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After many years of reading my grandfather's name and my mother's name in almost every account of the famous playwright, Eugene Gladstone O'Neill, and his wife, Agnes Boulton, I felt it appropriate to add to the information on the Boulton family, including Margery Boulton and Edward W. Boulton. Not only do they have their own fascinating history, but they are the other half of Shane and Oona's family, and like part of a large tapestry, are woven into the backgrounds of both.

Parts of this story will be familiar to historians and students of O'Neill, but the Boulton family tales and Oona's childhood history will surely add new dimensions. I am putting down what I remember of their lives, including the way I saw my family relating to Eugene O'Neill, each touched one way or another by his projected anger and personal pain, as well as by his fame. He was not present physically when I was a child, but his presence was strongly felt. It seems important to look closely at this powerful personality who has permeated our lives, and to become more aware of the tremendous impact O'Neill had on his family as I know them, and on me and on the Boulton family, even though some of us knew only the shadow of him.

The childhood of Oona O'Neill Chaplin, Eugene O'Neill's daughter and Charles Chaplin's wife, has been excluded from the books which have been written about her life as the Debutante of the Year in 1942, the daughter of one of the world's most famous playwrights, and the wife of one of the world's most famous actors. Oona would not talk about these early days in her past, to any of her large family or to those writers who wrote her history. As a close cousin and living next door during most of Oona's early days, I have included what I can remember of my childhood relationship with her during those years. Also, I cannot forget seeing the impact her famed father had on her as a young person, much of which has not been detailed because of the missing history of her early years. I shall try to tie in those lost threads of her time, and provide some of the answers to the mystery surrounding her early days.

So many memories and impressions of both families I still hold after almost a lifetime. These include my mother's memories of the years she was close to Gene and Agnes during the ten-year period they were married. Handy with a camera, young Margery acquired an impressive collection of O'Neill and Boulton photographs. The old photos and letters my mother, Margery, saved for seventy years, as well as the memories I have been able to hold, may help both families to better know the illustrious ones who have walked through their past. There has been a need on my part to put these remembrances down and tie together the many loose ends from those earlier times. I've written not a textbook with footnotes, but an account of two families as I believe they related to one another and how they dealt with the psychology of fame, fortune and abandonment.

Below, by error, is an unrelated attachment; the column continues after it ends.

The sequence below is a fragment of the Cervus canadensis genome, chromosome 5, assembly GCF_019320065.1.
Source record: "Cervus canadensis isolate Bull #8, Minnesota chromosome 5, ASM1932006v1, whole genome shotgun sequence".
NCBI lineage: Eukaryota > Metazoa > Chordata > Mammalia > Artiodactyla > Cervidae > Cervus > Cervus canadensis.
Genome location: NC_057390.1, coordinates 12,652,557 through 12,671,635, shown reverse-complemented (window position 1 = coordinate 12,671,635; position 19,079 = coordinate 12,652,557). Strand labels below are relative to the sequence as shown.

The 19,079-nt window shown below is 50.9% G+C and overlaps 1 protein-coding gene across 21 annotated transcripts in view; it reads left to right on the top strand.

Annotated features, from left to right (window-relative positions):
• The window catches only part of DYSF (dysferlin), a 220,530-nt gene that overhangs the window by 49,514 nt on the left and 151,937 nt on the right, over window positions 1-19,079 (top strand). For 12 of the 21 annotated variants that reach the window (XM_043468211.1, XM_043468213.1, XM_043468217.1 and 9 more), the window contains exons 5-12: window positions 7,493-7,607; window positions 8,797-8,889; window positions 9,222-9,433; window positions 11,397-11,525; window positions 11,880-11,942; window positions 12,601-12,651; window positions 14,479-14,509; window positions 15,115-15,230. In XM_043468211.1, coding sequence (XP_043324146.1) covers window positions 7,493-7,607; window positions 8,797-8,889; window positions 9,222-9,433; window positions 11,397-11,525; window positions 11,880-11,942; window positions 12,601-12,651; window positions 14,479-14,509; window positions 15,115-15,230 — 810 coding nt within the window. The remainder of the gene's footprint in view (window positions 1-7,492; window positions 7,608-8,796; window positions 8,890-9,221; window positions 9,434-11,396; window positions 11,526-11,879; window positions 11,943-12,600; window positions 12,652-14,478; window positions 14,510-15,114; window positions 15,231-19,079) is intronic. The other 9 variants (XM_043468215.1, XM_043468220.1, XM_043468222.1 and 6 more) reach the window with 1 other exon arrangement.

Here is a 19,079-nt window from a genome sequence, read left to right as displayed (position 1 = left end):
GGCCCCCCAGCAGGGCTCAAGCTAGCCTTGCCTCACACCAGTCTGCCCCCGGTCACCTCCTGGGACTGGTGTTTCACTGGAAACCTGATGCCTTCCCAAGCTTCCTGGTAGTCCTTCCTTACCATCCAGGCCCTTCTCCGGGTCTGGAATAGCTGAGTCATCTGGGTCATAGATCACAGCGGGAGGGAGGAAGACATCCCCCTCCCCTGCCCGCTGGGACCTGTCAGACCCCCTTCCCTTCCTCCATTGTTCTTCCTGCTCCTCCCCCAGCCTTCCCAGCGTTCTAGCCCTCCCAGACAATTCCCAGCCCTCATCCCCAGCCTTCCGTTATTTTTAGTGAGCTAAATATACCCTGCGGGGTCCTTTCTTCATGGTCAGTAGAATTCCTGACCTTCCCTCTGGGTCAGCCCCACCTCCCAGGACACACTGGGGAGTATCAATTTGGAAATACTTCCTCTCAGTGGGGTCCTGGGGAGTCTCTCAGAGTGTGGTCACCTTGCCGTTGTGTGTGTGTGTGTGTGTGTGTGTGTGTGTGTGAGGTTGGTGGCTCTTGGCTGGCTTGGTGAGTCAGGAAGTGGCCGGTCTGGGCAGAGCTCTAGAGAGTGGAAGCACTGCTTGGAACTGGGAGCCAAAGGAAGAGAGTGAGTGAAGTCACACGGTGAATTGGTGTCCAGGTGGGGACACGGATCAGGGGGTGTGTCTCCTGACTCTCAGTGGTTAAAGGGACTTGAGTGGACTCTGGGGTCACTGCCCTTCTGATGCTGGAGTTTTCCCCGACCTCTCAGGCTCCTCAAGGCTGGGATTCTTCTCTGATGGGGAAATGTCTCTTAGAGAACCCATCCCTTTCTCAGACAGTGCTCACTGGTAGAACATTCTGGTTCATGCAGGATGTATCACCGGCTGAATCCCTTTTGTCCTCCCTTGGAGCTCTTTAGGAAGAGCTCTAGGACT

As I write this down, I see a more complete picture of both families that are so much a part of me, and I gather a better understanding of the many characters…and myself. There is a sadness I feel when I think of The Old House on the Herbertsville Road being torn down after Agnes' death, and Peaked Hill Bars being washed away by the sea. Perhaps the old photos and written words will help to keep them as pictures in our minds to share with all the Boulton and O'Neill relatives, as well as introducing, to new and thoughtful readers, two families they have never met before. May they all be touched by these fascinating characters as I have been over these many years, and feel themselves gently woven into the fabric of the lives and characters they are meeting in this story.

D.C. Thomas


I wish to dedicate this story to three women who have shared their wisdoms with me – my two mothers, Margery Boulton Colman, and Hila Colman, step-mother and life-long friend, and Patricia L. Tully, close friend and counselor. Special love to the eight Chaplin children, with hopes they will find much in this story about the missing years of their mother's childhood.


Many thanks to my daughter, Miya Cline, grand-daughter, Bekah, who helped pull me through computer troubles several times, and to Kerry and Maura O'Neill Jones who stood by me with information and caring. Also unending thanks to Dan Stetkar from Cape Cod, who edited, encouraged and made inspiring suggestions! Thanks to Robin Berenbaum for the thoughtful and final editing, and to Susanna Walden who worked on the many pictures, and to all the others who helped along the way. Deep appreciation to Harley Hammerman for his part in the publication of A Formidable Shadow.

Photographs by Margery Boulton from the Louis Sheaffer-Eugene O'Neill Collection, now the Linda Lear Center for Special Collections and Archives at Connecticut College, The Hammerman Collection in St. Louis, Missouri, and Horowitz collection in New York City.

Quotes and letters from Eugene O'Neill: Used with permission from Kerry and Maura O'Neill Jones.

  Chapter I

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